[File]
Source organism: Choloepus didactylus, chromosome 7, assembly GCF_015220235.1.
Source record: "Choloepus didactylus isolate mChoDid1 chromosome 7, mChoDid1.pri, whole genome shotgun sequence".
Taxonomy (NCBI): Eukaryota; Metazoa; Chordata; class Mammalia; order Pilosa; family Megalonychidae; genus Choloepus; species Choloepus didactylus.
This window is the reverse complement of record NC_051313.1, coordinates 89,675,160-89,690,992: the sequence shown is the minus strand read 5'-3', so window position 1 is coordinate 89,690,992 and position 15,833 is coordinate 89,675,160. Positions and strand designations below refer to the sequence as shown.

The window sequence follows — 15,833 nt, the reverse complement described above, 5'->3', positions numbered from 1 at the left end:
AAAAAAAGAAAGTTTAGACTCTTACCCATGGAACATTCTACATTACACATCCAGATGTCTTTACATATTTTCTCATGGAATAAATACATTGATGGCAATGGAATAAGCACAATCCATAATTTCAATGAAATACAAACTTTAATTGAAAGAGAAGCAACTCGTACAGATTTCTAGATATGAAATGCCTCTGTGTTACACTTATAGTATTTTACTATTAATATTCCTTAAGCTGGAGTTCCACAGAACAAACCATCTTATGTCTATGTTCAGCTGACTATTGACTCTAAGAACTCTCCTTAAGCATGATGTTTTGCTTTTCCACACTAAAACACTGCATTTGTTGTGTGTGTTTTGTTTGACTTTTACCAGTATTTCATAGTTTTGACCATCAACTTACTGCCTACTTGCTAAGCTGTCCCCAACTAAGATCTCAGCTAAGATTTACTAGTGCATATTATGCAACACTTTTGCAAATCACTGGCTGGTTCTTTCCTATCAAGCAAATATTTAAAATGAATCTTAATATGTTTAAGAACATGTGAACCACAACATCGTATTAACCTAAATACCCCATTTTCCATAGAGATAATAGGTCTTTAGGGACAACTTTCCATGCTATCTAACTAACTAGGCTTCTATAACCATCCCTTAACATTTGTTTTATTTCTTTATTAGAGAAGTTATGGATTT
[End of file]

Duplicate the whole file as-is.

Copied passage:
Source organism: Choloepus didactylus, chromosome 7, assembly GCF_015220235.1.
Source record: "Choloepus didactylus isolate mChoDid1 chromosome 7, mChoDid1.pri, whole genome shotgun sequence".
Taxonomy (NCBI): Eukaryota; Metazoa; Chordata; class Mammalia; order Pilosa; family Megalonychidae; genus Choloepus; species Choloepus didactylus.
This window is the reverse complement of record NC_051313.1, coordinates 89,675,160-89,690,992: the sequence shown is the minus strand read 5'-3', so window position 1 is coordinate 89,690,992 and position 15,833 is coordinate 89,675,160. Positions and strand designations below refer to the sequence as shown.

The window sequence follows — 15,833 nt, the reverse complement described above, 5'->3', positions numbered from 1 at the left end:
AAAAAAAGAAAGTTTAGACTCTTACCCATGGAACATTCTACATTACACATCCAGATGTCTTTACATATTTTCTCATGGAATAAATACATTGATGGCAATGGAATAAGCACAATCCATAATTTCAATGAAATACAAACTTTAATTGAAAGAGAAGCAACTCGTACAGATTTCTAGATATGAAATGCCTCTGTGTTACACTTATAGTATTTTACTATTAATATTCCTTAAGCTGGAGTTCCACAGAACAAACCATCTTATGTCTATGTTCAGCTGACTATTGACTCTAAGAACTCTCCTTAAGCATGATGTTTTGCTTTTCCACACTAAAACACTGCATTTGTTGTGTGTGTTTTGTTTGACTTTTACCAGTATTTCATAGTTTTGACCATCAACTTACTGCCTACTTGCTAAGCTGTCCCCAACTAAGATCTCAGCTAAGATTTACTAGTGCATATTATGCAACACTTTTGCAAATCACTGGCTGGTTCTTTCCTATCAAGCAAATATTTAAAATGAATCTTAATATGTTTAAGAACATGTGAACCACAACATCGTATTAACCTAAATACCCCATTTTCCATAGAGATAATAGGTCTTTAGGGACAACTTTCCATGCTATCTAACTAACTAGGCTTCTATAACCATCCCTTAACATTTGTTTTATTTCTTTATTAGAGAAGTTATGGATTT